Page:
The Kilamba City controversy. What can African cities learn from it?

In 2012, Kilamba New City located 30 km out of Luanda made global headlines as Africa’s first ‘ghost town’ constructed by Chinese companies. Following the intervention of the Angolan government to make the constructed housing affordable through subsidies, the occupancy rate of the newly built city rose, debunking the ‘ghost town’ narrative. As much as the controversies were extensively covered in media, the debate also extended to academics. In the academic journal, Environment and Urbanization, a University of Cape Town Professor Vanessa Watson, refuted the socio-economic sustainability of the new city. In her paper, African urban fantasies: Dreams or nightmares, she argued the unaffordability of the housing to most Luanda residents. This has been a characteristic of most financial investment-driven projects, detached from the realities of urban Africa, urban poverty. Following this publication, a year later was Allan Cain, the Director of Development Workshop, with a direct rebut. In his article, African urban fantasies: past lessons and emerging realities, he argued how African governments are drawing from past experiences to make their dreams a reality. He referred particularly to the Kilamba city’s increasing occupancy rate as progress in socio-economic viability of related projects.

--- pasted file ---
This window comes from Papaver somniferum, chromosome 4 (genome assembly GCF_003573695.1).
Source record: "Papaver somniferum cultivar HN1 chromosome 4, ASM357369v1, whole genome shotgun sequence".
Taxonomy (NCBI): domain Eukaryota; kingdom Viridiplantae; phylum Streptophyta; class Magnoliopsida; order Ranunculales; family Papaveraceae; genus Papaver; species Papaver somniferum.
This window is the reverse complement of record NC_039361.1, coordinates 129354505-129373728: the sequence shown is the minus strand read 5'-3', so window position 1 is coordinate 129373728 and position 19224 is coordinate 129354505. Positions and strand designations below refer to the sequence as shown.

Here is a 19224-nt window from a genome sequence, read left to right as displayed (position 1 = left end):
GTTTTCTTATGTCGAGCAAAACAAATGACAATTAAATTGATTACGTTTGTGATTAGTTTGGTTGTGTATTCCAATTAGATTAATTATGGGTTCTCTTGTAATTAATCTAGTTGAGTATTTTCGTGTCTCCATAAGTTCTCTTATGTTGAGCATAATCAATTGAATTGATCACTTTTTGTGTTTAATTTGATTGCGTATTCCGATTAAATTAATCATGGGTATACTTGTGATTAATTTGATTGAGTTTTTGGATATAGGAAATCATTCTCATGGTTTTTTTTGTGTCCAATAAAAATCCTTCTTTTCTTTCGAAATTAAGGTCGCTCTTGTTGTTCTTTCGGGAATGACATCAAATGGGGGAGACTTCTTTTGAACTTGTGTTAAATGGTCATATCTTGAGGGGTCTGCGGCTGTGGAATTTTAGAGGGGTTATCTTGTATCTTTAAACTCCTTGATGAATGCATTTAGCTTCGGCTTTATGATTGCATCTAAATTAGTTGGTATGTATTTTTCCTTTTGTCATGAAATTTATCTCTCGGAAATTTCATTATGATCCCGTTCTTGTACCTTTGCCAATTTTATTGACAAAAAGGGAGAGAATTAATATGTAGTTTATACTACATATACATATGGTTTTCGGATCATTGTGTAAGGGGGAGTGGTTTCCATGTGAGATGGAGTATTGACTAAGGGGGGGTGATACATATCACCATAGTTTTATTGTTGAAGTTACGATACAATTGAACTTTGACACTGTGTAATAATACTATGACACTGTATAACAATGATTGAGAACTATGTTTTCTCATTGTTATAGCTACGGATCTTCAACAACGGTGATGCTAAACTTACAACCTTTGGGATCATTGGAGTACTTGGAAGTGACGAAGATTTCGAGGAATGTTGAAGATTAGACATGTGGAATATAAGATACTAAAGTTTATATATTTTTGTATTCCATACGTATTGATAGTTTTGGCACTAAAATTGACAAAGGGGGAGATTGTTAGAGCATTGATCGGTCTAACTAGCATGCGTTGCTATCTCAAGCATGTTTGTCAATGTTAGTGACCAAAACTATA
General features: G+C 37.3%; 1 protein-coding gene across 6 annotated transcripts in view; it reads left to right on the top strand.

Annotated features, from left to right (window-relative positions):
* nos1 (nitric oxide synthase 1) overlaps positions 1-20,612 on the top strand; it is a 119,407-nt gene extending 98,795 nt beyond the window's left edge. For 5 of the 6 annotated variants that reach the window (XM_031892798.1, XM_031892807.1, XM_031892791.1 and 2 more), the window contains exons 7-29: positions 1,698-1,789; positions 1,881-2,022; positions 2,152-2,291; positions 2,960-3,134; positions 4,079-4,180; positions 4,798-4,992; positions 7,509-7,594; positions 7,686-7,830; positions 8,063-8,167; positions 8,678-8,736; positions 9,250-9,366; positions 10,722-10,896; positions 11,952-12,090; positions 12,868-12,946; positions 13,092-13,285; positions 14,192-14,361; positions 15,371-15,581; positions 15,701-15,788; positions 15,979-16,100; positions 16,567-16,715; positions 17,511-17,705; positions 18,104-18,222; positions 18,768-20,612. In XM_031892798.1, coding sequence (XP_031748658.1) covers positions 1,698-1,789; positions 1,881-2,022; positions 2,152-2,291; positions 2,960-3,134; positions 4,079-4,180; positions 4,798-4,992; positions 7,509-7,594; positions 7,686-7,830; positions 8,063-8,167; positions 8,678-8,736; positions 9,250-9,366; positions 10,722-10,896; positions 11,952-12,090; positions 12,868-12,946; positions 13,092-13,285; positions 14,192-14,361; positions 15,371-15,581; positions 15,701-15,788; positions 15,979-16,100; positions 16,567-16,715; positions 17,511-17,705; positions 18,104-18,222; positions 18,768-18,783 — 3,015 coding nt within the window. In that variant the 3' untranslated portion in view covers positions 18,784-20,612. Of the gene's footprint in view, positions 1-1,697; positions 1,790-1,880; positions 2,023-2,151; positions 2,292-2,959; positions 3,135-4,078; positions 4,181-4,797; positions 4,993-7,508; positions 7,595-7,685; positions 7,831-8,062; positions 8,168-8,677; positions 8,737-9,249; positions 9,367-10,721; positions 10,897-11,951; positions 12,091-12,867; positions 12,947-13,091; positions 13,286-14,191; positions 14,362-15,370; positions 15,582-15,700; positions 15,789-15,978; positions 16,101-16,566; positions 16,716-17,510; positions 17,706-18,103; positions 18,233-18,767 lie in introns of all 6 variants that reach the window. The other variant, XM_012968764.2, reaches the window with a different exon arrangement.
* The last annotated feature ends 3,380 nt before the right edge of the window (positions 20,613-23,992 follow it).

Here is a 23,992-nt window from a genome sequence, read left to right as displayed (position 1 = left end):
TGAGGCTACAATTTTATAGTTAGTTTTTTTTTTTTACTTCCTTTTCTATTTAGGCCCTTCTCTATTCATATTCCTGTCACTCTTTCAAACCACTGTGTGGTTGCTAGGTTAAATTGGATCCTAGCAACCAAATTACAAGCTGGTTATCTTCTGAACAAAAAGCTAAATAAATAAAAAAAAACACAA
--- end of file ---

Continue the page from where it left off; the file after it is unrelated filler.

Ever since the story of Kilamba city took a new twist from a ‘ghost town’ to a town with considerable occupancy rate, the controversy has lost the momentum. In the whole Kilamba City controversy, however, one dimension of the argument has been missing (at least in the same spotlight). The environmental sustainability of recent Chineseconstructed projects and other allied projects. The poor environmental sustainability emphasis for most new urban development projects demonstrate a critical case of ‘putting the money where the mouth is’. Housing provision and affordability is the most critical challenge facing African cities given the large backlog of urban residents seeking housing. As a result, other consequences of housing provision that pertain environmental sustainability such as urban sprawl, peri urbanisation and automobile dependency do not get critical attention in comparison.

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